Goat Girl don’t care. So much so that not one, but two songs entitled ‘I Don’t Care’ ricochet around Camden’s sold-out KOKO tonight. They also don’t really mind, or at least that’s what singer Clottie Cream howls on the static sleaze-surf ‘Little Liar’. Performative nonchalance - refreshing in the dominating sphere of guitar ego - is offset by sheer speed. Mostly following the chronology of their debut album, there’s more urgency in Goat Girl’s live rendition: these songs are faster and deeper, hitting in the back of the throat with little pace for in-between-the-clamour chatter.
Surrounded by Edie Lawrence’s goggle-eyed toothy goat sculptures, the band commence with the haunting ‘Burn the Stake’ (political furore) and ‘Creep’ (perverted fellow); both elevated with Jockstrap’s Georgie Ellery’s twisted violin. A sprawling mess of filthy fakes, these are sounds spluttering dirty trouser stains and phallic buildings, heartless holes and cyanide cake; all served in a deadpan drawl. Yet there’s restraint in the ramshackle; the music may be raucous but their delivery is seamless; no mean feat considering original bassist Naima Jelly departed only a couple of months ago.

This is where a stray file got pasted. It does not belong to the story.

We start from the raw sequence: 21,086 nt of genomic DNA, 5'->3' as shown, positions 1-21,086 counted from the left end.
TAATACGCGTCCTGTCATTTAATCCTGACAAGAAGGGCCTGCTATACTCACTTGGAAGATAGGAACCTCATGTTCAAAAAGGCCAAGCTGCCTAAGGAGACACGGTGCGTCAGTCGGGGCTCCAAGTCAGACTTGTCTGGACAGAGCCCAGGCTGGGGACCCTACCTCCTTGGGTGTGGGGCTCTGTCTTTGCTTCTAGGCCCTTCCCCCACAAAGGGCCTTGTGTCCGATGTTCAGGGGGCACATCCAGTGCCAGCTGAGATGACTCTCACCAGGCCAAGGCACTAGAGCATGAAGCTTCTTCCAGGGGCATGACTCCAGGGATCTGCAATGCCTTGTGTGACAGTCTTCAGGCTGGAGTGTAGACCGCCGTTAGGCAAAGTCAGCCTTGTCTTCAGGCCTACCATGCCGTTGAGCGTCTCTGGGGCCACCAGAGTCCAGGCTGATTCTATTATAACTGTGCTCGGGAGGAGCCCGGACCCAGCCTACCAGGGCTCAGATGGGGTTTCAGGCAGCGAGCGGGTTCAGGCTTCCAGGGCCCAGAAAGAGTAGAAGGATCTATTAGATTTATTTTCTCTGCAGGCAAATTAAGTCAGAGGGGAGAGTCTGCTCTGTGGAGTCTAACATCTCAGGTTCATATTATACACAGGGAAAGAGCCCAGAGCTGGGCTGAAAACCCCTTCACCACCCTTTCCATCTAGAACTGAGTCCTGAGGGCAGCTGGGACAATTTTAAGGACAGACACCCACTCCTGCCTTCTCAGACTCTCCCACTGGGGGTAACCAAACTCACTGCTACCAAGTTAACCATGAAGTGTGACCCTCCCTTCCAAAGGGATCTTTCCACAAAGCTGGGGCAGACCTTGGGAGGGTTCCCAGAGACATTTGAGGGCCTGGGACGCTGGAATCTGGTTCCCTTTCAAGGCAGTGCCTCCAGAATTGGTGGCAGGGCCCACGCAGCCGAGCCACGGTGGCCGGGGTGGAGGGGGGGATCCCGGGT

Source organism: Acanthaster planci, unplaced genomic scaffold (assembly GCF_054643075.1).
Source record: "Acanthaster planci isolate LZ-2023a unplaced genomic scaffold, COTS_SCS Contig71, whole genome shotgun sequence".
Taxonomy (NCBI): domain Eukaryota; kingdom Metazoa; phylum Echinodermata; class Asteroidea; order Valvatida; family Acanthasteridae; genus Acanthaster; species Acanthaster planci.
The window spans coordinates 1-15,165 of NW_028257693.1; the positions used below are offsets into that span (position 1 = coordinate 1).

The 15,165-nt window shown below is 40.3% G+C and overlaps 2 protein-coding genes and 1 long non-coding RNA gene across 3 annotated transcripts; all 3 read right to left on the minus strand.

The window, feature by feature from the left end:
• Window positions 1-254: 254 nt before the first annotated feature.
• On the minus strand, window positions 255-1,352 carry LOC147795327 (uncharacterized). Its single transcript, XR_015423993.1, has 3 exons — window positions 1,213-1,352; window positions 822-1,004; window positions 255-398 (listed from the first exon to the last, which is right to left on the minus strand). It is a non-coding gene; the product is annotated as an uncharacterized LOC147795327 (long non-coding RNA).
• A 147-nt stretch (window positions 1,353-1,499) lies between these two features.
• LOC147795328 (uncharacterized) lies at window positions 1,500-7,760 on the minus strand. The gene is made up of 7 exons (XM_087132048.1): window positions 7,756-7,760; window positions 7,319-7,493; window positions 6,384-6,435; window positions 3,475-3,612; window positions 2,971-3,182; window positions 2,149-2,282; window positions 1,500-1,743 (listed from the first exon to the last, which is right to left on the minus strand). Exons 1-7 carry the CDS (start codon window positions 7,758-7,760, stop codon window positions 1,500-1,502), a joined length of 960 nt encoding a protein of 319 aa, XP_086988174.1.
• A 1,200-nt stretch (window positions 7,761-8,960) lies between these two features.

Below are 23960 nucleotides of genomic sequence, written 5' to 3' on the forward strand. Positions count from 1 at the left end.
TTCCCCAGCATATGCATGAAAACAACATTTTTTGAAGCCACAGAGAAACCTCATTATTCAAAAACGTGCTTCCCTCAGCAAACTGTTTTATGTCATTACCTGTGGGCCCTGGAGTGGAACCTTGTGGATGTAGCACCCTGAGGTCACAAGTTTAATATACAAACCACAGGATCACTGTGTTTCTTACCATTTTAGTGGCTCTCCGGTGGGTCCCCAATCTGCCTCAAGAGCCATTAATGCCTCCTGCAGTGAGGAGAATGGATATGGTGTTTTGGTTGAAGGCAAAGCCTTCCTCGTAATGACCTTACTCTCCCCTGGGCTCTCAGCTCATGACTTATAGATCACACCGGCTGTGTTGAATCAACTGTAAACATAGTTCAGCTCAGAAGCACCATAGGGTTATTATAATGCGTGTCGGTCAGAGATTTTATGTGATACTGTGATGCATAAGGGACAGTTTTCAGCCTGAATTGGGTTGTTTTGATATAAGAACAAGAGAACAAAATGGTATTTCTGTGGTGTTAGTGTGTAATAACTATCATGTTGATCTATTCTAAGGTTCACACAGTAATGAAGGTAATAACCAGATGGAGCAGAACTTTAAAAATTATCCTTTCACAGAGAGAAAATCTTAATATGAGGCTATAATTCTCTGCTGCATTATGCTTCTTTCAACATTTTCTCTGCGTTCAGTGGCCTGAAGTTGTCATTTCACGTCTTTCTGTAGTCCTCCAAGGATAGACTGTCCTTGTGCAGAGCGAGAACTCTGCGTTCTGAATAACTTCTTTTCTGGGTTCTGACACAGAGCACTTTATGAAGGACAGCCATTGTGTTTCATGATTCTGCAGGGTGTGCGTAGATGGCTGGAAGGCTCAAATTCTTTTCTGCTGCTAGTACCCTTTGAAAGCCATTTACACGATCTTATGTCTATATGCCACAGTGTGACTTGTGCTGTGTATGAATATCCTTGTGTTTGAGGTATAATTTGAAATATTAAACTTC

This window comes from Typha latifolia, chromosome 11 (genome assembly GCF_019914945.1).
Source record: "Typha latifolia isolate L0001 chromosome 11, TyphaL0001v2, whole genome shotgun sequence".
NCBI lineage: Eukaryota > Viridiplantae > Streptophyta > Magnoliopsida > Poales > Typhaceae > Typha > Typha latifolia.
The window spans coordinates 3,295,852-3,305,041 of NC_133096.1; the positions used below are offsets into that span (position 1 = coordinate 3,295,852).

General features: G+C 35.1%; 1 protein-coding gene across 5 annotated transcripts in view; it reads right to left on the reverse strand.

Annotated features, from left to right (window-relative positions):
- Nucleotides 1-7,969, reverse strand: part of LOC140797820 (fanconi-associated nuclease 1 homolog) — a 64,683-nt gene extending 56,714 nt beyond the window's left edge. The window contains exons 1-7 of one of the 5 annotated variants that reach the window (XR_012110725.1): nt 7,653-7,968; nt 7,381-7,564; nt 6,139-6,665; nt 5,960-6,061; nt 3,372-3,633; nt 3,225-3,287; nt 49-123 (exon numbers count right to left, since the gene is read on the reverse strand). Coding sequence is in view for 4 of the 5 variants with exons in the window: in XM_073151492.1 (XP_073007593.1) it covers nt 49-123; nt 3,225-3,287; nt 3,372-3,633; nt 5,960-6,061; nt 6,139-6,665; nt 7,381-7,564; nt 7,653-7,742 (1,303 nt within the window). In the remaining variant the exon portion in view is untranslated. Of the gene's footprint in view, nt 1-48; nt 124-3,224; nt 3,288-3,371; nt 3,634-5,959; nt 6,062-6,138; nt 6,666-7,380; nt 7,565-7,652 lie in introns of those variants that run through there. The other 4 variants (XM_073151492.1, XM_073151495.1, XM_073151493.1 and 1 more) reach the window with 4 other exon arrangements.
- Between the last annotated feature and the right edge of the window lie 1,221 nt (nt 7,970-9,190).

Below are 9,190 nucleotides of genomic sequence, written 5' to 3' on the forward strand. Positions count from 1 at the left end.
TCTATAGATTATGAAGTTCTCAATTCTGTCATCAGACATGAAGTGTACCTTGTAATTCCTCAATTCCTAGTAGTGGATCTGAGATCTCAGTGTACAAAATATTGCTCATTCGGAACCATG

A surreal interlude comes in the guise of ‘A Swampdog’s Tale’, spoken word courtesy of Lincoln Barrett (of fellow South London favourites ‘Sorry’). But this is not a matter of the cursed-term of ‘South London scene’, we’re north of the river after all and pinning down Clottie Cream, Rosy Bones, L.E.D and Holly to geography is as futile as pining down genre: celestial harmonising in western ‘Throw me a Bone’, ‘Cracker Drool’’s warped rockabilly and raw tenderness in ‘Lay Down’ and Bugsy Malone cover ‘Tomorrow’. Early releases such as ‘Crow Cries’ the indomitable ‘Country Sleaze’ (a sly wink to Ben Wallers’ Country Teasers) catalyses KOKO to writhe. A spontaneous encore reprisal of ‘Lay Down’ (they’ve already played all their songs), a flash of humbled smile and they’re gone. They may sing about not caring but you certainly should care about where they’re going next.
More like this
They’ll (hopefully) be hitting the road in September.
The South London quartet’s self-titled opener made for one of 2018’s most adventurous debuts. Heading into their imminent second, Goat Girl are older, wiser and sticking even further to their guns.
The biggest and best tracks of the past week, rounded up and reviewed.
Watch the video for lead track ‘Sad Cowboy’ now!